The Armenian Picnic: A Connection to the Old Country
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An enduring feature of Armenian life, picnics are gatherings where young and old come together to share traditions of food, storytelling, music, and dance, keeping the culture vibrant. Here, Project SAVE Armenian Photograph Archives is proud to share its photos of picnics in America from 1900 and continuing through the decades.
Many of these gatherings are formally organized by churches, political organizations, or social clubs, while others are simple gatherings of friends and family. The sound of the oud (lute) or zurna (woodwind), the alluring aroma of barbecuing meat, and the sight of traditional dances all contribute to the familiar ritual.
The Armenian Apostolic Church follows the centuries-old tradition of blessing the first grapes of the harvest in early August. Each parish has a picnic to prepare a madagh (offering). In larger communities, the summer calendar fills up with other opportunities to come together and eat, dance, and hear the Armenian language and music. Friends and family gather after a long workweek to enjoy each other’s company and share a meal. Often someone brings along an instrument.
In the late nineteenth and early twentieth centuries, people arriving in the United States from the Ottoman Empire often sought out fellow immigrants from their home provinces. Over time, their descendants developed organizations as a way to keep the connection to their ancestors’ village or province. These summer picnics were an opportunity to share a traditional dish with ancestral neighbors or listen to music with dance steps unique to their homeland. In these photos, you’ll see people from Van, who call themselves Vanetzis; people from Sepastia, or Sepastatsis; people from Kesserig, and people from Kharpert.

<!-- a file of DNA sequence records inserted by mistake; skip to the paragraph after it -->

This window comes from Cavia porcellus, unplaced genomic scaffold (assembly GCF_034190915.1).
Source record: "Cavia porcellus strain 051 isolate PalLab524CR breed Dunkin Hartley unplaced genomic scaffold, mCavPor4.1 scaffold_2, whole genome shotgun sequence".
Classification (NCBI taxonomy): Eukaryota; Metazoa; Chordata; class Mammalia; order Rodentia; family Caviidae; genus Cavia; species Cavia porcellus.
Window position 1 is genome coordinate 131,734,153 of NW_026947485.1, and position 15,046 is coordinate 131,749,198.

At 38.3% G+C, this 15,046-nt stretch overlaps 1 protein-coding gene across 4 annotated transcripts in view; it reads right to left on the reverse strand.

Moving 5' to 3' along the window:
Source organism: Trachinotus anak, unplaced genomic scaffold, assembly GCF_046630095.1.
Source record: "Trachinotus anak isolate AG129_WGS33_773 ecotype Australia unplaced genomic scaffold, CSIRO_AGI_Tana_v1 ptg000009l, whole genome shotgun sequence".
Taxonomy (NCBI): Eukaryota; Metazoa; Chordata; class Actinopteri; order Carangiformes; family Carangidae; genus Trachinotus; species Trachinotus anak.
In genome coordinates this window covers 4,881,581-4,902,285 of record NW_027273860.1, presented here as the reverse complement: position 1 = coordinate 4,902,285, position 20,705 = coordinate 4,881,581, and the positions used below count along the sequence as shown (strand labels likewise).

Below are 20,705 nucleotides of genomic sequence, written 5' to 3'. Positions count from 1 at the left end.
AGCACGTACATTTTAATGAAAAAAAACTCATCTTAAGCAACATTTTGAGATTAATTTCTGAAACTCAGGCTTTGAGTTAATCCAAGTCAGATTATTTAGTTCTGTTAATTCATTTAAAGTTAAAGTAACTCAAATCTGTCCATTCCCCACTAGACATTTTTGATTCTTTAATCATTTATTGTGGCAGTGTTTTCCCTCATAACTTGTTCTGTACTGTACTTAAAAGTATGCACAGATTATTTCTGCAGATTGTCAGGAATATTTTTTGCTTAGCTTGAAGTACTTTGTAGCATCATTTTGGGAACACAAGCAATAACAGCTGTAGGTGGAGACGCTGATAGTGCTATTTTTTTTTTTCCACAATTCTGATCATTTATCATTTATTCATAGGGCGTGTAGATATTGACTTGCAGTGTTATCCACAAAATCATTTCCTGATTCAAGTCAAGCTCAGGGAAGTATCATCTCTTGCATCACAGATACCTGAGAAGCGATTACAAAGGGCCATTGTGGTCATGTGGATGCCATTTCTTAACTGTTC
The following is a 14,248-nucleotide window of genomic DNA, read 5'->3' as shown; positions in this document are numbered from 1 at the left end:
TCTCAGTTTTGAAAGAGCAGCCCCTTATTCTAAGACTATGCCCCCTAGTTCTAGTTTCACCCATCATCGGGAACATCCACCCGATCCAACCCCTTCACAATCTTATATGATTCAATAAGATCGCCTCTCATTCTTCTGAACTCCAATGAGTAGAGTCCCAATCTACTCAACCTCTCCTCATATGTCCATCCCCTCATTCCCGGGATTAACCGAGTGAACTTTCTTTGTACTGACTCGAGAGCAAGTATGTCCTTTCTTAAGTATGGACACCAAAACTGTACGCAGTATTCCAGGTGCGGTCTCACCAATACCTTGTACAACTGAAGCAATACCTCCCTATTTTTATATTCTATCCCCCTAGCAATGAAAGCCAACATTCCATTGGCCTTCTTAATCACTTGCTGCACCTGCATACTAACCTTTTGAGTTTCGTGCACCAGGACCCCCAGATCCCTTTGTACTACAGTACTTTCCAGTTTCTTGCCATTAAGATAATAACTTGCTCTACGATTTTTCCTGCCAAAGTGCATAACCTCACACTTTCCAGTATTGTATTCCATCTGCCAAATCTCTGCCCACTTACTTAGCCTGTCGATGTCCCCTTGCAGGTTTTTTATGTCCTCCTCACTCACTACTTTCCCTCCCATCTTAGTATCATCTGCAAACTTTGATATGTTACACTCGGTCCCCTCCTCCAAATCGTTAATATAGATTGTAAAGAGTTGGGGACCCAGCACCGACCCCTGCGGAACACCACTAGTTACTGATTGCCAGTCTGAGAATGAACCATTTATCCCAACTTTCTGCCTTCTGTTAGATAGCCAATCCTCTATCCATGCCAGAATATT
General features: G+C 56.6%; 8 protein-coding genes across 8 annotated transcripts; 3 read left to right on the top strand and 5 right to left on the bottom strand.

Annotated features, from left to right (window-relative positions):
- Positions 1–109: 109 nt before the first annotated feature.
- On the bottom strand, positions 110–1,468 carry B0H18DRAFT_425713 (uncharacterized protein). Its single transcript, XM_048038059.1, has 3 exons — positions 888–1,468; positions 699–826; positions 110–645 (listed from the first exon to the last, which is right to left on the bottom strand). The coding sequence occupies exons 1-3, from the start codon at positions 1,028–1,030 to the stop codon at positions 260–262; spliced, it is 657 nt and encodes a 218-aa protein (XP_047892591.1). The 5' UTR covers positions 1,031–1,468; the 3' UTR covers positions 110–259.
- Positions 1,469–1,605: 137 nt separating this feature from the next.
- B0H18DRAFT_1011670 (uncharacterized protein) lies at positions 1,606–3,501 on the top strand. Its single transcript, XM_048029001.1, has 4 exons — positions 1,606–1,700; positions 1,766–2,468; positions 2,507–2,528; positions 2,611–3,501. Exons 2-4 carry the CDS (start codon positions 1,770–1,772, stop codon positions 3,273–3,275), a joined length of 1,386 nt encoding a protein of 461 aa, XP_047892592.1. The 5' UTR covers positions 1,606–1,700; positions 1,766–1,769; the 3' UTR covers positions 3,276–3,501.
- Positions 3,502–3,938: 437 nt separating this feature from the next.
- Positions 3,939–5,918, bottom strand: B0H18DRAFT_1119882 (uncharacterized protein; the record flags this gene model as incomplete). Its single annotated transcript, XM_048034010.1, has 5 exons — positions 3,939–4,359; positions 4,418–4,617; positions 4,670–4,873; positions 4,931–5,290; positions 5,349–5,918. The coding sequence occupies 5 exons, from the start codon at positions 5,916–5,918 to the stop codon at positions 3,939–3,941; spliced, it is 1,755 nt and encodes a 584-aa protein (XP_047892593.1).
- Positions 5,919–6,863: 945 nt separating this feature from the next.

Armenian picnics continue today, teaching new generations traditions still celebrated throughout the Armenian Diaspora.
Project SAVE Armenian Photograph Archives has a mission to collect, document, preserve, and present the photographic record of all Armenians. Project SAVE Archives strives to increase knowledge of Armenian culture and heritage by encouraging the use of its extensive collection of photographs, together with its many other resources to the widest possible audience. It aims to contribute back to the community by supporting and collaborating with other historical, cultural, and educational organizations.